If there is no cooperation, population gets more impaired. [...] Interpersonalrelationships can interfere in positive or negative ways if everyone works together and each play their part, limiting and respecting the others, things might work, flow well and I think we can give a good yield for the population. [...] The relations are not so good because some people work more, some less, others pretend, others only cheat. (T2).
Data analyses were carried out using the SPSS version 24 for Windows (IBM Corporation, New York, NY, USA). Descriptive statistics were calculated to characterize the study variables. The Pearson correlation test was used to examine the associations among the study variables. Hierarchical multiple regression analysis was used to calculate the independent contribution of workplace environment, nutrients intake, interpersonalrelationships, and health behaviors in order to provide an estimate of incremental variance accounting for physical health, after being adjusted for age and gender. The mediation analyses were carried out with the PROCESS model  to SPSS. The bootstrapping technique with estimated coefficients from 5000 bootstrap samples was applied to determine direct and indirect effects. Confidence intervals (CI) that do not contain zero indicate a significant indirect effect. Pairwise deletion was used to handle missing data.
Objective: To understand the interpersonalrelationships between professionals and mothers of premature newborns of the Kangaroo Unit. Methods: This was an exploratory study of qualitative approach. The interviews were conducted with 10 mothers and 7 professionals who joined in Kangaroo Program and then analyzed by the content analysis technique. The guiding questions used were related to feelings perceived in relation to the Kangaroo method, related to mother-child dyad and interpersonalrelationships. Results: Mothers reported on their speeches: “safe to be with the baby in Kangaroo Method” and “sense of maternal feeling during breastfeeding”, while in the professionals’ discourses have emerged: “guidelines on caring for the babies”, “the embracement by the team” and “the importance of family support.” Conclusions: The interaction between professionals and mothers of Kangaroo Unit facilitates the permanence of the binomial in the method, therefore develops feelings of security, tranquility and confidence to take care of the baby. It is important that the team be aware of the difficulties, supporting them in the weakest moments and sharing their fears, doubts and concerns over the baby’s hospitalization.
Regarding the type of communication that will allow a healthy interpersonalrelationships among members of the nursing team, believed to be the type of communication where people respect each other, care about what the other has to say, is willing to absorb and fully interpret the message sent, even if you have a different view, since the ideas and opinions are particularities of each. This communication, as described in the course work, it is possible through assertive behavior.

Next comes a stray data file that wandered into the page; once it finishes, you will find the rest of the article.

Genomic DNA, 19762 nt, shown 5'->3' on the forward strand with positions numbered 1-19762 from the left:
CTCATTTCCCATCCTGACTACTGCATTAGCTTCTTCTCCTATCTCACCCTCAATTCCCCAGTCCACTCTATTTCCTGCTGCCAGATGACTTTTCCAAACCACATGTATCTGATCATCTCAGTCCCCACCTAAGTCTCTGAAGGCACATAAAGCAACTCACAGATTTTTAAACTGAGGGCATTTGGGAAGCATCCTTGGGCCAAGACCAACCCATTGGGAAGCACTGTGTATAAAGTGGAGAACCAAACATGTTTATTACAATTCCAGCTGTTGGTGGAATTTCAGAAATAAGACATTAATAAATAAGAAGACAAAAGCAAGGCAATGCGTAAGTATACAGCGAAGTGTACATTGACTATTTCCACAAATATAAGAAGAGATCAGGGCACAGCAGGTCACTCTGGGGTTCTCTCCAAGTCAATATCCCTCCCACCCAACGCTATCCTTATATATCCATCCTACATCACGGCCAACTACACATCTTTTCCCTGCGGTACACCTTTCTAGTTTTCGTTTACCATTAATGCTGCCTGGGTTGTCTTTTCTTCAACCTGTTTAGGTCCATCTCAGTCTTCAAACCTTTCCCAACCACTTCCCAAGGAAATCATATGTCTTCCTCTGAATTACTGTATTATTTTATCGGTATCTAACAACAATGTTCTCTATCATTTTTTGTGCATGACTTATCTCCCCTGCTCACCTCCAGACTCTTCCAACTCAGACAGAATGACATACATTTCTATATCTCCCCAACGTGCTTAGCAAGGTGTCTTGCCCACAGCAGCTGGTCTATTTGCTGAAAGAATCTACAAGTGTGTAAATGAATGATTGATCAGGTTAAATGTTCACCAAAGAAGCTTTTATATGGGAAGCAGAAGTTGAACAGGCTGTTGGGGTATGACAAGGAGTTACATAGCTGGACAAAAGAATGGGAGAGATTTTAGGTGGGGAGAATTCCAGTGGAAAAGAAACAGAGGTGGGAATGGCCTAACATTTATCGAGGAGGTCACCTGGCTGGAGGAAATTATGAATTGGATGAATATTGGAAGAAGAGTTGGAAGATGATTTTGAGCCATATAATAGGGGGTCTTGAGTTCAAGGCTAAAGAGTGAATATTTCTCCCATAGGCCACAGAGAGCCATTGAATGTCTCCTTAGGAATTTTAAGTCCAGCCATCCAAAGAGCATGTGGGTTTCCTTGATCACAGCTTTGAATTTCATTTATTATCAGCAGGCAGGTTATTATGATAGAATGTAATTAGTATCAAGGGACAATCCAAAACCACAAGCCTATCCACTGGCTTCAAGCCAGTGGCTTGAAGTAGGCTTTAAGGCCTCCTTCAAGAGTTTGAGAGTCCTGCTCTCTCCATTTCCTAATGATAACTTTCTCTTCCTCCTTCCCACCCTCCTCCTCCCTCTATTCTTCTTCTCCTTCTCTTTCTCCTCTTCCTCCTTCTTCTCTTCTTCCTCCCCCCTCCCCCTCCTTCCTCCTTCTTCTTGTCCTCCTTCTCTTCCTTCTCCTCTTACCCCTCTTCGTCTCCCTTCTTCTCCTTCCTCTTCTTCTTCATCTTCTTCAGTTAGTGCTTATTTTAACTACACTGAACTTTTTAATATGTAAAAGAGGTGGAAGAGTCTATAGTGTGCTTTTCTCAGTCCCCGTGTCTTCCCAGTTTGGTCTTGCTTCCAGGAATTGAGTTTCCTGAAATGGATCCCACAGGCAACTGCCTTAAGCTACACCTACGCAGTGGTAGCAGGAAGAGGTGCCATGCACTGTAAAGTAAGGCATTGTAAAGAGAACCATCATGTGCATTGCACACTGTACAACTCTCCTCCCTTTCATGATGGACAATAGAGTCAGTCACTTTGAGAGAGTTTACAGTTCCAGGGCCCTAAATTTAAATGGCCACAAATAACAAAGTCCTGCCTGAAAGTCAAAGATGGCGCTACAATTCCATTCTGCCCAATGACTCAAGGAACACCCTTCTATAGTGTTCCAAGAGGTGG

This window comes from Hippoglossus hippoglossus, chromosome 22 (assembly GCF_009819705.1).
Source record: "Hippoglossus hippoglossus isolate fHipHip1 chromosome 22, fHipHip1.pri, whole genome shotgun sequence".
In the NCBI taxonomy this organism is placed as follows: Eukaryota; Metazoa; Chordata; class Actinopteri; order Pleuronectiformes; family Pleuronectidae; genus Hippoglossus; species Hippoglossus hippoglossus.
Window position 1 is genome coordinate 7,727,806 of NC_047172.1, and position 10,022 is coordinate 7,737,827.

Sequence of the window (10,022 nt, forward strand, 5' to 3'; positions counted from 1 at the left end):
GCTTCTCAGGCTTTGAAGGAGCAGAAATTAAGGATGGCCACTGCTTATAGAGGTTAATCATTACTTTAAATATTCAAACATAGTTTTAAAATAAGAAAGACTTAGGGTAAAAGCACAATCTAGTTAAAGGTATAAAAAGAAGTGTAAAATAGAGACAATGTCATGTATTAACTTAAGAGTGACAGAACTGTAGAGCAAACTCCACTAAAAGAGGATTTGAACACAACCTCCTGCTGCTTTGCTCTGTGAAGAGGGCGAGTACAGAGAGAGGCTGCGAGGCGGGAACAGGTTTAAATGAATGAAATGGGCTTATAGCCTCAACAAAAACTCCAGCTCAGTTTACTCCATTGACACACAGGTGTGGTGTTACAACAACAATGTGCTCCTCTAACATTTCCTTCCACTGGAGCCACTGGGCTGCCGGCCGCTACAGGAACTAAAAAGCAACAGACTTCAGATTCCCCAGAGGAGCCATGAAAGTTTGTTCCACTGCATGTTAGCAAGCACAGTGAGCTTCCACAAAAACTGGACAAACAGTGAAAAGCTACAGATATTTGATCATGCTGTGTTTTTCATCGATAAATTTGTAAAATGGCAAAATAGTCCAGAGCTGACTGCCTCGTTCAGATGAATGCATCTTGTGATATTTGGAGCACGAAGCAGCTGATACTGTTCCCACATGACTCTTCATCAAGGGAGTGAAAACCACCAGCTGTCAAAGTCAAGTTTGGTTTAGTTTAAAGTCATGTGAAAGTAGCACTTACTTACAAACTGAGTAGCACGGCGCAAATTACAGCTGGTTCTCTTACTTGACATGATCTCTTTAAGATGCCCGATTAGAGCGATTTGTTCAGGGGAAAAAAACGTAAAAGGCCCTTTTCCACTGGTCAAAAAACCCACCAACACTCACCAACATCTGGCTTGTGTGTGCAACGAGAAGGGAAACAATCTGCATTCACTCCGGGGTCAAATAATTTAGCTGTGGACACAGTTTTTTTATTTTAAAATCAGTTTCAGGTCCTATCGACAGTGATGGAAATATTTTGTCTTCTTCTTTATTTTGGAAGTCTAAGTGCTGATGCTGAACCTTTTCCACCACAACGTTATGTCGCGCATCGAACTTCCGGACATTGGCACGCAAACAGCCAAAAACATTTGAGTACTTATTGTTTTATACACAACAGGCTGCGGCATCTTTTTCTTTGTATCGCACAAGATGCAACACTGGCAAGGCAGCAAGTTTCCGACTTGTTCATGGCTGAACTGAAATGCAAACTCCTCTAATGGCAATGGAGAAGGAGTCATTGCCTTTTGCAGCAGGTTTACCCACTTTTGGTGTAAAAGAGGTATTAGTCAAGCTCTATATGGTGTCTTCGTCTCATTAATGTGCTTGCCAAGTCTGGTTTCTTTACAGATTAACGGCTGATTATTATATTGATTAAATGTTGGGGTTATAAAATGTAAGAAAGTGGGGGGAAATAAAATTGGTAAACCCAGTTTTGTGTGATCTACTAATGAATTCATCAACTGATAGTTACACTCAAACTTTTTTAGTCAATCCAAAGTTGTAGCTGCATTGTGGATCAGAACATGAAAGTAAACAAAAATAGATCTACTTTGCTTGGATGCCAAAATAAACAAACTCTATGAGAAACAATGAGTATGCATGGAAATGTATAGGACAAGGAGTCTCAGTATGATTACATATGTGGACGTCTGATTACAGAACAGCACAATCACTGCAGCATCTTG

Given the ever increasing school soccer and entering the private sector in this section, the school administrators should be looking for ways to attract and retain customers in order to remain competitive in this market. Hence, this study sought to examine the interpersonalrelationships between individual staff with customers and customers together in terms of the loyalty of customers in soccer schools in Tehran.
Escala de Empatía (Interpersonal Reactivity Index, IRI; Davis, 1980; adaptada al castellano por Mestre, Frías y Samper, 2004). Evalúa la empatía desde una perspectiva multidimensional. Consta de 28 ítems distribuidos en cuatro subescalas con siete ítems cada una de ellas: toma de perspectiva (PT) (e.g., “a menudo encuentro difícil ver las cosas desde el punto de vista de otra persona”), fanta- sía (FS) (e.g., “sueño y fantaseo, bastante a menudo, acerca de las cosas que me podrían suceder”), preocupación empática (EC) (e.g., “a menudo tengo sentimientos tiernos y de preocupación hacia la gente menos afortunada que yo”) y malestar personal (PD) (e.g., “en situaciones de emergencia me siento aprensivo e incómodo”). El formato de respuesta es tipo Likert con 5 opciones de respuesta, que oscilan de 1 (no me describe bien) a 5 (me describe muy bien). En el presente estudio el coeficiente alfa para las distintas subescalas fue de .68 en la de fantasía (FS), de .66 en malestar personal (PD), de .63 en toma de perspectiva (PT) y de .56 en preocupación empá- tica (EC), algo inferiores a los obtenidos por el autor en el estudio de Davis (1980).
In this paper aims to make a preliminary discussion some of these dimensions of care focusing on the Portuguese case and the ongoing the transformations brought about by a context of crisis. Similarly to other peripheral southern European countries, Portugal is currently undergoing a major economic and social crisis. These countries have in common a very recent centralized Welfare State (that only became fully developed only by the end of 1970s). Broad generalizations of Southern Europe defined it as a familialist structure of welfare provision using the notion of ‘welfare-society’ - defined as the networks of relationships of inter-knowledge, mutual recognition, and mutual help based on kinship and community ties, through which small social groups exchange goods and services (Santos 1993).
Never before have there been so many old people in India. According the 2001 Census of India data, the projected figure for 2031 is 179 million seniors. Dual-career families, changing values, and nuclear family dynamics have altered the social landscape of India. An emerging phenomenon in urban India is the emergence of “pay and stay” homes as a late life living arrangement for middle and higher-income groups. This study focused on selected ‘pay and stay’ homes in the four cities of Hyderabad, Bangalore, Chennai, and Tiruvananthapuram. Personal interviews were conducted with 150 seniors to understand the relocation experience, the extent and nature of self-reported social networks, and evaluation by seniors of this late life arrangement. Majority of respondents were female (65%). More than half of the respondents (58%) reported being currently widowed. Results show that childlessness and strained intergenerational relationships were important considerations in the decision to relocate. Majority of the seniors had never conceived that they would be spending their autumn years away from family. Occupants frequently conceived of their living space as their “home.” Living amidst non-family members, the reported network sizes were small. The absence of family members was frequently cited as a source of dissatisfaction when evaluating these homes.